Sunday, 19 July 2015

Nottawasaga Island Lighthouse, a poem in tribute and a history

Like our imposing Terminal Building, the other local landmark that truly defines Collingwood and Georgian Bay is our stately lighthouse.  Sitting a relatively short distance offshore, the lighthouse resides on what is known locally as Nottawasaga Island, although it has also been called Clark's Island or Lighthouse Island. 

 The structure itself was constructed between 1855 and 1859, and was the handiwork of contractor John Brown, who had a reputation for both quality and honesty. The lighthouse was a necessity, as Collingwood was a bustling port in the 19th century, and there were many hidden dangers lurking just beneath the cool blue waters of Georgian Bay. When the Public Works Board commissioned it, it was to be one of 11 planned for Lake Huron and Georgian Bay.  However, only 6 saw completion, at Point Clark and Chantry Island on Lake Huron and Cove Island, Griffith Island, Nottawasaga Island and Christian Island on Georgian Bay.

Known as the "Imperial" towers, contractor Brown built them from dolomite limestone quarried from Owen Sound and capped them off with granite to support the enormous weight of the cast iron lantern room at the top of the structure.  The Nottawasaga Lighthouse is 86 feet high, and it's walls are 6 to 7 feet thick at the base tapering off to 2 feet at the top.  The inside diameter of the lighthouse remains constant at 10 feet 6 inches to accommodate the lantern room and the light which was supplied by the Louis Saulter Company of Paris, France.  Nottawasaga's powerful "second order" light was visible from a distance of some 17 miles and was the marker of dangerous shoals that lie to the north west.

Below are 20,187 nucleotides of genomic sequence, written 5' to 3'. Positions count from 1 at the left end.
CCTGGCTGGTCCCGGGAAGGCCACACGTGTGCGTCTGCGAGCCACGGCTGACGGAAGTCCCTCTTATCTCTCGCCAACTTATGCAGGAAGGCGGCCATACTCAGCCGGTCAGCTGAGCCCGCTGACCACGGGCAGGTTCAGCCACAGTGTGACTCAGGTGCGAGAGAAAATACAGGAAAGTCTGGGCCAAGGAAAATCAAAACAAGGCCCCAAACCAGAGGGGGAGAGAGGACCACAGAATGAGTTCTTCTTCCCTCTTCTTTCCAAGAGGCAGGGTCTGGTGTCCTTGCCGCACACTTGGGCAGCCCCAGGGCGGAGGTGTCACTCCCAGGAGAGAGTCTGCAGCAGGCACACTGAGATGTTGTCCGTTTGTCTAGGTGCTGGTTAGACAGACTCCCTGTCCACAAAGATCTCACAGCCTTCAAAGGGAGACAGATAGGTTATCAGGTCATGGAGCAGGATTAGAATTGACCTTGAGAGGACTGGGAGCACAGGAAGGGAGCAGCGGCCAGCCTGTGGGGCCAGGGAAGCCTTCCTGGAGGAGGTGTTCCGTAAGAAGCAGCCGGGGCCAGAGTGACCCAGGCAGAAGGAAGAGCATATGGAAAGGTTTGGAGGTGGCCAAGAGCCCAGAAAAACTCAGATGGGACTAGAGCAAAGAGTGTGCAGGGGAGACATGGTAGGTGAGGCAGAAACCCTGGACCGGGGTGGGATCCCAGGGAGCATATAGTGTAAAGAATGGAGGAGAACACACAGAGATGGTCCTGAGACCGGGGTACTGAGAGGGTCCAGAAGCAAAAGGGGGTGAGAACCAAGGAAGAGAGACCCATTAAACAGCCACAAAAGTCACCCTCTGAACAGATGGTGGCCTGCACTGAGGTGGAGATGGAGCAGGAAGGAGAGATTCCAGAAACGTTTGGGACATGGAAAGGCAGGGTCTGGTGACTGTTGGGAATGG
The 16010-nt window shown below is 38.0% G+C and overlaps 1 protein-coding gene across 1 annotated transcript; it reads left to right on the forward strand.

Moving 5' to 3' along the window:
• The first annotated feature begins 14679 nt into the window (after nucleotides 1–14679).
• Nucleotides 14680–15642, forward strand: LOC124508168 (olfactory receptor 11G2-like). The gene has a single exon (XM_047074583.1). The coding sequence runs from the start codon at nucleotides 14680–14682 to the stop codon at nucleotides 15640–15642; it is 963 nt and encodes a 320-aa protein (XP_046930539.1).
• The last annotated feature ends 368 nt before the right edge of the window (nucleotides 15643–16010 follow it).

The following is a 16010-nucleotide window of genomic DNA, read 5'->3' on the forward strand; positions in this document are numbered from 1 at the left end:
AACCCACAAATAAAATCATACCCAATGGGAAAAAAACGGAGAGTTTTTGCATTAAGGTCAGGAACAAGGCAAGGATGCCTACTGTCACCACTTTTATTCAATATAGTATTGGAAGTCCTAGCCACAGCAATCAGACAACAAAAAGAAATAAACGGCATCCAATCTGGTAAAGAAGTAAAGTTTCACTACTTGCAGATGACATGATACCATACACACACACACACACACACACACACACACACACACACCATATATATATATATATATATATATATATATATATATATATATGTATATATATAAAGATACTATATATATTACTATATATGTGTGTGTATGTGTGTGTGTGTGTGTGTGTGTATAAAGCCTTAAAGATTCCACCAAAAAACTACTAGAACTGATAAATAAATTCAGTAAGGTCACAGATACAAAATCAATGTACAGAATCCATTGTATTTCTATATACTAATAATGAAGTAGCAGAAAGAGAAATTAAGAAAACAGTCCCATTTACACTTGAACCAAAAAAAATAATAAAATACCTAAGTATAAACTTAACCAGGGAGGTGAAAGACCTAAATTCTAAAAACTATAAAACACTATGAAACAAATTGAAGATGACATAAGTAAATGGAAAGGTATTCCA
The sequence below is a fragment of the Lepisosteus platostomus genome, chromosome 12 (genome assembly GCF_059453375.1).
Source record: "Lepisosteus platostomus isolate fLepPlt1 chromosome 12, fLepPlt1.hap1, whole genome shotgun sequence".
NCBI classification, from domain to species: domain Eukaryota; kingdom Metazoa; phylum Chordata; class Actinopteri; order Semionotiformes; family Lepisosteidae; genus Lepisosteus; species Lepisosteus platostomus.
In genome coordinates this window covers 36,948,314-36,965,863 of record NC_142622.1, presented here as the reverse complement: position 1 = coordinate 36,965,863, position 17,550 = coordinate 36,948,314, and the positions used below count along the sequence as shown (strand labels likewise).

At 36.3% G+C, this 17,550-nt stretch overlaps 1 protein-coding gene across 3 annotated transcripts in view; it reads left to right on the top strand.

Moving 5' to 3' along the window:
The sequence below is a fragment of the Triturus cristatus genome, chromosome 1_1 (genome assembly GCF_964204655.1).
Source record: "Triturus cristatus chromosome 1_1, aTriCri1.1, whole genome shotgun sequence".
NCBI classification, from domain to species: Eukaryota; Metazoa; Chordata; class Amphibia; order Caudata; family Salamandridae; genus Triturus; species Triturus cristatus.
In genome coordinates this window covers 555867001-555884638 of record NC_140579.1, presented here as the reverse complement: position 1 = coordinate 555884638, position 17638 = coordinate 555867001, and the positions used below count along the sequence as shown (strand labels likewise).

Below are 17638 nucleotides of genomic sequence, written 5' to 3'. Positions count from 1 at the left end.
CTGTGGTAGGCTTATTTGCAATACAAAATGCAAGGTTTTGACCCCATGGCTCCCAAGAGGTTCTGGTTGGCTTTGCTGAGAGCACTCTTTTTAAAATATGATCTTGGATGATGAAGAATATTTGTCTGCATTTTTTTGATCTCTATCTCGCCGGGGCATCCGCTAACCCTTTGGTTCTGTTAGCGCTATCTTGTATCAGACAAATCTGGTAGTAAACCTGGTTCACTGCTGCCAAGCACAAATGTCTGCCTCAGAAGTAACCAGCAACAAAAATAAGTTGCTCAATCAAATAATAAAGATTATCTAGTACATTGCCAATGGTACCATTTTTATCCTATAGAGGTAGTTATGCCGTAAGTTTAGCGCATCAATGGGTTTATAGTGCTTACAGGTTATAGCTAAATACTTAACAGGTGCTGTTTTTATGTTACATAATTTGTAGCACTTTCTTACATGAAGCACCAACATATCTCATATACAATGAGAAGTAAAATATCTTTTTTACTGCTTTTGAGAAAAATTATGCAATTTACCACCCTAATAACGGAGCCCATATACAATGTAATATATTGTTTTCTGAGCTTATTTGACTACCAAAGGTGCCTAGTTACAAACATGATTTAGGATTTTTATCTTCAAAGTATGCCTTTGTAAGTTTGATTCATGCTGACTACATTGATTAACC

The lamp first came to life on November 30th, 1858.  During the course of it's lifetime, it was manned by 13 men and their families over the span of 124 years.  It was abandoned by the Coast Guard in 2003, but it's solar powered beacon continued to guide mariners through the waters until it was finally extinguished forever in July of 2007.  Today, it is one of the last of it's kind, but is in danger of collapse.  It was severely damaged by a lightning strike on December 1st of 2004, and as a result about 35 percent of it's dolomite exterior coating was sent crashing to the ground.  Although it has been subsequently reinforced with protective metal bands, these have surpassed their useful life expectancy and without proper restoration, the lighthouse could soon be no more.

The glowing light
The crashing waves
Through fog, storm and night
It aimed to save
A beacon of hope
That shone so bright
Guiding generations before
Now a thing of yore
It once stood proud
Of stone and brick
Now it's crumbling facade
Faces time and nature's cruel tick
Once a saviour to many
Serving purpose no more
It's future uncertain
Knowing not what's in store
To save it we must rally
Our marker we must save
For without our intervention
It will become soon but a grave
A long forgotten memory
A ghost of the bay
A light forever extinguished
It's legacy forever lost to decay

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